“Now the next parliamentary elections are on the way in Holland, so it is not surprising that certain political forces are organizing such mass fights and pogroms,” political analyst Vladimir Kornilov told the VZGLYAD newspaper, commenting on the riots that gripped Holland.
“Holland is famous for its social guarantees and benefits, but taxes are also high there. After all the calculations, it turns out that the standard of living in the country by Western standards is not so high. And the bans introduced due to the coronavirus, especially the curfew, hit a number of businesses hard,”explained political scientist Vladimir Kornilov, who lived in Holland for a long time.
The expert explains the intensity of aggression by the tough measures taken by the police during the crackdown: "The Netherlands, seemingly the most liberal country in Europe, is distinguished by very strict rules for organizing rallies and processions." According to Kornilov, in the Netherlands, any violator of the procedure for holding a rally will face a fine, and crowds of participants in illegal rallies are dispersed by mounted police patrols. “This time, the toughness of the police met with a tough response," the expert notes.
The political scientist also noted that migrants remain the driving force behind many clashes with the police: “One can recall that the government that is now retiring came to power after it itself provoked fights between local youth on ethnic grounds with the Turkish diaspora. It is thanks to these clashes that the party of the current acting. Prime Minister Mark Rutte won the required number of votes in the last parliamentary elections.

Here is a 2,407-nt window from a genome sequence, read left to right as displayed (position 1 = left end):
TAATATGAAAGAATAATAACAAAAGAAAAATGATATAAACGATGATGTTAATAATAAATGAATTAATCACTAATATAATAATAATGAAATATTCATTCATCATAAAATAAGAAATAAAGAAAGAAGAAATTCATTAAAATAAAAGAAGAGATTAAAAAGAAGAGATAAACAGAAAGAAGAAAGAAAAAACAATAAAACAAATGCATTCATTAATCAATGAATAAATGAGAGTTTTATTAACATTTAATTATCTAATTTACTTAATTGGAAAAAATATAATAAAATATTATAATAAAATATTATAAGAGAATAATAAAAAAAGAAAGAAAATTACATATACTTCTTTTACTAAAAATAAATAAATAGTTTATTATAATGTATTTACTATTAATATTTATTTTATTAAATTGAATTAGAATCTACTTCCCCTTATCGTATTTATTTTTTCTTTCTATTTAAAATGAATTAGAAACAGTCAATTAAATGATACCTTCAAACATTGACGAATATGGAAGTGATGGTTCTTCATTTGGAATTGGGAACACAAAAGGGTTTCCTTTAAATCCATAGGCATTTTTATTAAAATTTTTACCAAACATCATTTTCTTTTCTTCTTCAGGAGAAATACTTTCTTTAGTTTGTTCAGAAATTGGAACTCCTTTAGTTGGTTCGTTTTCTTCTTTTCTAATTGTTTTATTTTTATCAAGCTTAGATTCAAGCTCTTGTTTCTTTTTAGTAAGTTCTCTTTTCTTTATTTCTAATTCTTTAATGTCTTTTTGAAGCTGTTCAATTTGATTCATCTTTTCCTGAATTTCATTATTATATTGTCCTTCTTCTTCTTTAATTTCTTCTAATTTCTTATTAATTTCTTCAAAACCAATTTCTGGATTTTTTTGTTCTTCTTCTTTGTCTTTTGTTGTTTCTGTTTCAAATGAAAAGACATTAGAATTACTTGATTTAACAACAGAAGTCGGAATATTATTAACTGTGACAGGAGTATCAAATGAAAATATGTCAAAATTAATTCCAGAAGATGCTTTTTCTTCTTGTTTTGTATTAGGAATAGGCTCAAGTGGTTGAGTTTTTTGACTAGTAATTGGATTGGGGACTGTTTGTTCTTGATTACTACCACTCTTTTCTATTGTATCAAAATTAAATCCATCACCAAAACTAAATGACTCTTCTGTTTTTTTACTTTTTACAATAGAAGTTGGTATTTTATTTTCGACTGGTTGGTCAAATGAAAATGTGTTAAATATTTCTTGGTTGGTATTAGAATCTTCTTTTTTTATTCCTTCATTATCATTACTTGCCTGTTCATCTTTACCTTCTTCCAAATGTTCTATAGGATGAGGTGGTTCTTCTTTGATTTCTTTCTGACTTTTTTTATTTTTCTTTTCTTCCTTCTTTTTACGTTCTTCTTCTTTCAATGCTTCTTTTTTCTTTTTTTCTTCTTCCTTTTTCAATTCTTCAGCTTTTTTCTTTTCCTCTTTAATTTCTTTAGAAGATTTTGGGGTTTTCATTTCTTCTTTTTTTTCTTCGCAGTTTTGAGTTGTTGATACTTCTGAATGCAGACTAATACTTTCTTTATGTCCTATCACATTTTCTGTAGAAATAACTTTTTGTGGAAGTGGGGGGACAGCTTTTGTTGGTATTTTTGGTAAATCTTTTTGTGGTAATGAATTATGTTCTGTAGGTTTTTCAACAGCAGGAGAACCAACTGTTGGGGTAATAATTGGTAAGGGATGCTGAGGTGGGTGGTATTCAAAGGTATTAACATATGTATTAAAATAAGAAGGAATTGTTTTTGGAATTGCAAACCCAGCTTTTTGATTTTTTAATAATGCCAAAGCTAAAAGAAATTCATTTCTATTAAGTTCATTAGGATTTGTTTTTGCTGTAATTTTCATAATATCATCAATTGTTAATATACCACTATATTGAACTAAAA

“The next parliamentary elections are just around the corner, so it’s not surprising that certain political forces are also organizing such mass fights and pogroms. It is not excluded that these unrest were provoked by the same forces that are in power,”the interlocutor suggests.
Recall that during the riots in the Netherlands, which broke out after the imposition of a curfew, detained
at least 70 people.
Riots, which began over the weekend, are observed in Amsterdam, Rotterdam and other cities. In a number of cities, demonstrations escalated into pogroms - hooligans smashed shop windows and threw stones and firecrackers at the police. An attempt was made to blow up one of the pedestrian bridges in Amsterdam. To disperse the protesters, the authorities brought in special forces.
And about. Finance Minister Vopke Hoekstra said the Netherlands would not lift the curfew due to the riots. And about. Justice and Security Minister Ferdinand Grapperhaus also added that the police are already looking for those who perpetrated the pogroms. The perpetrators face not only a fine, but also imprisonment. And about. Prime Minister Mark Rutte supported the actions of the police.
The main discontent is caused by the measures to combat the coronavirus. Since mid-December, an almost total quarantine has been introduced in the Netherlands - all shops that do not sell food and essential goods, as well as gyms and cultural and entertainment institutions, have been closed. In addition, a curfew came into effect on 23 January.